let's try to make something general as
valuing knowledge oversimplification and
just ignorance and desperate hope I
mentioned this one a lot of people
believe in automation why cuz managers
feel that saves money they can get by
with less monkeys in the cage
just let the computers do the work and
it turns out that Toyota has found that
no this short circuits learning the
short circuits Kaizen and kaizoku so
basic process improvements so if you
have Kaizen minded their ever improving
you don't have automation except for
regression to us we know that that works
there's evidence that that works
regression tests are tests that you
write to reproduce bugs that people find
in the field you don't want to regress
into old bugs automate those but the
rest do exploratory testing so what
should we do to restore focus so this
may be you know one of the last cops in
the conference so I wanna leave you some
things to think about and go home with
so for it's all about people and I was
very gratified to go a few talks that
were very very human centric here and I
have to credit the conference for that
in terms of white can do back home try
mob programming I'm not even sure it
I know peer programming works I don't
know if pas if ma programming is
cost-effective if it's any better than
pair programming but try it you all know
it where you have one person at the
keyboard and they're not allowed to
think more or less they type what
they're told and the rest of the team is
there discussing the design and telling
the person at the keyboard oh create one
of these classes Oh put this algorithm
here I'll create this method and then
they swap after five minutes and there's
a facilitator so three roles your team
member or facilitator or the the driver
and there's a guy named woody Zulu who
has been pushing this forward and they
have some fantastic
if nothing else for building great teams
how about ongoing repair do
organizational learning so instead of
getting the right process go beyond
process to look at your organizational
structure now what what Dan is trying to
say is well we're just going to have
dynamic structure and and rebuild teams
all the time no there's lots of research
and this is in psychology and and
software people don't read psychology
I mean research is recent is this year
that shows you keep a team together and
that's worth about a you know a large
integral factor in performance points I
will not use a number like Jeff does
okay and so if you just continuously I
mean this is the old staff pool idea we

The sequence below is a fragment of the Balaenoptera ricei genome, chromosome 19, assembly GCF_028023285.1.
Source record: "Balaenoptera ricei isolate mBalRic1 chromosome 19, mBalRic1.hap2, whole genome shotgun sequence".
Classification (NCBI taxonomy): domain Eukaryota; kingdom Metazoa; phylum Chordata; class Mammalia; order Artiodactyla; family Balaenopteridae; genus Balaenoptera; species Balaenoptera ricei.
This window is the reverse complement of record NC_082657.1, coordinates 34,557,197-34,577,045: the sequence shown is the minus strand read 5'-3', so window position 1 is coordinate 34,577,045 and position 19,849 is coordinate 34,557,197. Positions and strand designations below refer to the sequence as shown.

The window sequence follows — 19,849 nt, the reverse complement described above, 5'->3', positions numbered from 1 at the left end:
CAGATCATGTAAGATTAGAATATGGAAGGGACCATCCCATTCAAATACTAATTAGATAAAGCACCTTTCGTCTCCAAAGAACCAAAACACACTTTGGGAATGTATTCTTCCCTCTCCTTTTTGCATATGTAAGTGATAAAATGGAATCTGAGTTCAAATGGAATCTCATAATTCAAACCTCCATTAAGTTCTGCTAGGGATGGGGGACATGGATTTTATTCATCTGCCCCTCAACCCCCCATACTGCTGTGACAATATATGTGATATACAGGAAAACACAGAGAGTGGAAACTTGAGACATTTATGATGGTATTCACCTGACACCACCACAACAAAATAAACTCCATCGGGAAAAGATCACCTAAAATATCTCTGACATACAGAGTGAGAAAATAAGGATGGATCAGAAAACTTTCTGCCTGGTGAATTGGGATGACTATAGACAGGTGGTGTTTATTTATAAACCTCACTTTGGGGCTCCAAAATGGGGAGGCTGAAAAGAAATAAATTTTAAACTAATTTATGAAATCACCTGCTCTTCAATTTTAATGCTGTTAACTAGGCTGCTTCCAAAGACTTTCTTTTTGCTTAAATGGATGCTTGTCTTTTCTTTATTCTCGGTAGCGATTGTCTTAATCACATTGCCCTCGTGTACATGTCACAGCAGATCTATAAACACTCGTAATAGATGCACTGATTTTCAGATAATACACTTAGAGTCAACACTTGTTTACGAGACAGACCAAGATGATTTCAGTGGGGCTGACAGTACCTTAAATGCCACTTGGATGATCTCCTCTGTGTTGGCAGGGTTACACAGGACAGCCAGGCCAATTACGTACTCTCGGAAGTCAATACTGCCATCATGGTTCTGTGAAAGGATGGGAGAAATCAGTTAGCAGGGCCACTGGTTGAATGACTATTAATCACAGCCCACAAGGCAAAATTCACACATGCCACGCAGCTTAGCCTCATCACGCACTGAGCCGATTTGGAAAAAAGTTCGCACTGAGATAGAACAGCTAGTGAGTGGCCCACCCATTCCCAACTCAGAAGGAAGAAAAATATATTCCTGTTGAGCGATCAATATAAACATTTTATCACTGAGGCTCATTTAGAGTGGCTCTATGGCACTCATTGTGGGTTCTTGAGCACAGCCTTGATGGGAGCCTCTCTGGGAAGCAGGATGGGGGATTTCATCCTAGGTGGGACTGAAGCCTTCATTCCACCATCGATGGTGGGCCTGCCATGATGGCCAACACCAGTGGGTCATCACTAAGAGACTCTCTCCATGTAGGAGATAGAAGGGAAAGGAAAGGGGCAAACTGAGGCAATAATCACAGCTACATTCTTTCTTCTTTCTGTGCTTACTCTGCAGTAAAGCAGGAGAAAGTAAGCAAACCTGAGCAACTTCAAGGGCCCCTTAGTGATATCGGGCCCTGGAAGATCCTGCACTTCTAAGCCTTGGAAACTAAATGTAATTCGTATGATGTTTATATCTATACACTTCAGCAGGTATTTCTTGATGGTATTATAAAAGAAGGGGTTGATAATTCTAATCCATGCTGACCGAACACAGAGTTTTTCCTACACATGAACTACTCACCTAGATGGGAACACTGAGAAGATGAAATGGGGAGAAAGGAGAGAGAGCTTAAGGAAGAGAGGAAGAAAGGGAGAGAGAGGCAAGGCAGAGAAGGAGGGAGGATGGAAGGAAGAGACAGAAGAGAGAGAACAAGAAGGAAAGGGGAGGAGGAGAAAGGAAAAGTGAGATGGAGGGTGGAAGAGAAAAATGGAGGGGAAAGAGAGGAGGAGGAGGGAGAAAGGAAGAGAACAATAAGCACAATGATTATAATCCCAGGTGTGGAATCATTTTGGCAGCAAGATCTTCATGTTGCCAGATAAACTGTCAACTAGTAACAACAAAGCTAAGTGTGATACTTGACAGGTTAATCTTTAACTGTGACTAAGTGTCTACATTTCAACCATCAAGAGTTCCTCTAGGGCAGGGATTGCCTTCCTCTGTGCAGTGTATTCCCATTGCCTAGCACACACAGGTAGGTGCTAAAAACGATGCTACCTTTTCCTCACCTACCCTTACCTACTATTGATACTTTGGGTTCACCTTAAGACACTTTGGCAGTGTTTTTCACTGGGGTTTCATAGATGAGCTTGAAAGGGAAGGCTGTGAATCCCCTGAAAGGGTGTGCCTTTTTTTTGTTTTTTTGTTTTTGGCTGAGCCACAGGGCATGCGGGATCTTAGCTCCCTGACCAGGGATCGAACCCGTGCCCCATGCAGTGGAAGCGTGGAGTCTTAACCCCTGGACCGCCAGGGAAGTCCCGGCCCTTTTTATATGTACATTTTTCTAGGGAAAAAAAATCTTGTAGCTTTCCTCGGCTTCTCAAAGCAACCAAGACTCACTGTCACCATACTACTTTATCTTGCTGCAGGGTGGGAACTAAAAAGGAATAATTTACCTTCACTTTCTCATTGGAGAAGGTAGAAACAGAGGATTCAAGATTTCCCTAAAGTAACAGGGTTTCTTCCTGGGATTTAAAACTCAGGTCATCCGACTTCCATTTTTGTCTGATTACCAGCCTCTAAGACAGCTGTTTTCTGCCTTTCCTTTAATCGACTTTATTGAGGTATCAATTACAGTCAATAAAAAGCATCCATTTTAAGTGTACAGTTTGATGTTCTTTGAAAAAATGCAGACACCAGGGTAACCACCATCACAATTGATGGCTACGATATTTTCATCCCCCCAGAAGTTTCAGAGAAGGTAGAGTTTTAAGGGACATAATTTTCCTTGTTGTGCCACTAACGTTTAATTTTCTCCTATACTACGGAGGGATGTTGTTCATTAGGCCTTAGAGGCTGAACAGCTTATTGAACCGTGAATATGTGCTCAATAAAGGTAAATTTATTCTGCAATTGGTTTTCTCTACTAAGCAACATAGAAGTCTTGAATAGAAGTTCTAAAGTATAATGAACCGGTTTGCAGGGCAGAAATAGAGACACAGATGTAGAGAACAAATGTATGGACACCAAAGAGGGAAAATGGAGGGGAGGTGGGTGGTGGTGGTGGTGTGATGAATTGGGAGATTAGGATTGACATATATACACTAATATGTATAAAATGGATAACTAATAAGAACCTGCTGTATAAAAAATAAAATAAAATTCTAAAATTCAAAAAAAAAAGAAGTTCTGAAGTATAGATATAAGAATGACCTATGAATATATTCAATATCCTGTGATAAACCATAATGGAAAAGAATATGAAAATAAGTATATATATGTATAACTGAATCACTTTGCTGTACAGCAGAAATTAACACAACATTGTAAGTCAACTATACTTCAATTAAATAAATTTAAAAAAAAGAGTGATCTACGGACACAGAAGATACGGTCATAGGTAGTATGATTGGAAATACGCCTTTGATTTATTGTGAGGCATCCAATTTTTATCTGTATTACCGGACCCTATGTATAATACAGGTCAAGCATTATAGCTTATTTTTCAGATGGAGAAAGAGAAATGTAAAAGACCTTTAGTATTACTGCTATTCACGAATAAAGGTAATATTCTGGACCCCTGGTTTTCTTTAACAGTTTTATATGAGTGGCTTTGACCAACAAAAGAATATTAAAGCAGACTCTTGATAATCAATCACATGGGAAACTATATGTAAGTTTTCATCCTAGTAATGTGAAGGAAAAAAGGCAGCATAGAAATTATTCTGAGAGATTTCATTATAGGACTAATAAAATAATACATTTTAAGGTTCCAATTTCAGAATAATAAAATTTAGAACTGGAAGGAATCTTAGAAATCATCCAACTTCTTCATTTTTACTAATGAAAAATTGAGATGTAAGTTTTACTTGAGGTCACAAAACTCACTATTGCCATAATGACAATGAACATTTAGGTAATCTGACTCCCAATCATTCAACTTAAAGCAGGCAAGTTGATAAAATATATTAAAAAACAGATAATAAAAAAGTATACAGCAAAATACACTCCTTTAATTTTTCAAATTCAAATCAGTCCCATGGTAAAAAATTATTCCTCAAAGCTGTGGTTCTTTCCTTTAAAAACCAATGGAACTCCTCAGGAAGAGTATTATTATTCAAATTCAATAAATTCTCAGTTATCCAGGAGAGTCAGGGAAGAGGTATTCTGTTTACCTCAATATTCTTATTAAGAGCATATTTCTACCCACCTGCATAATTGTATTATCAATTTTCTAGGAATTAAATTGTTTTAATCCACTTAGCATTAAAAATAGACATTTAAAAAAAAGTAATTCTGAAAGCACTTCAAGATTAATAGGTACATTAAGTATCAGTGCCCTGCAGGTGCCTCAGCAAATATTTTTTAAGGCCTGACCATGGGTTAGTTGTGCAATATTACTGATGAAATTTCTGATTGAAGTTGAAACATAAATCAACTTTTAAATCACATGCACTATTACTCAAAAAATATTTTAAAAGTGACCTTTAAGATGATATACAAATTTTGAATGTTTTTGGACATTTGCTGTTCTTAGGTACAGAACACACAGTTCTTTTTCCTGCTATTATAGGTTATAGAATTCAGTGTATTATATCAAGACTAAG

know this doesn't work and there's
research that backs it up no stable
teams have value in their own right and
how do you counter that you ask people
to grow so if you want to just suck a
little less than people can stick with
their individual competencies and a
scrum team your challenge to grow and to
master new techniques and new
technologies I mean down was standing
here and saying well I can teach anyone
in new technology in two weeks and by
the way I agree a lot of evidence of
this so if they're excited so why we
organize the teams and take this order
of magnitude hit on on throughput when I
can spend two weeks and teach people the
new technology to bring it up to a
cross-functional team again I mean I
don't even understand his argument it's
it's not self consistent it's so
wonderful to be the last talk in the
conference I get to do this yes how many
UX people here I love my UX people the
interface is the product and we're all
told there's this big thread on LinkedIn
right now learn to think like a user the
worst thing that a developer can ever do
is think like a user you are so
prejudiced by your implementation and
what you've heard from the requirements
people you can't think like a user you
can't users think like users and I mean
people who the UX people are really good
at teasing off these mental models and
it feeding you how many of you are
product owners every product owner
should be a UX person should have some
UNIX knowledge this is about people not
about technology the technology is easy
spend two weeks and teach people the
technology the people part is the hard
part and last we need a balance of
process focus and product focus so I
think people in the in the 1970s and
1980s got caught up too much with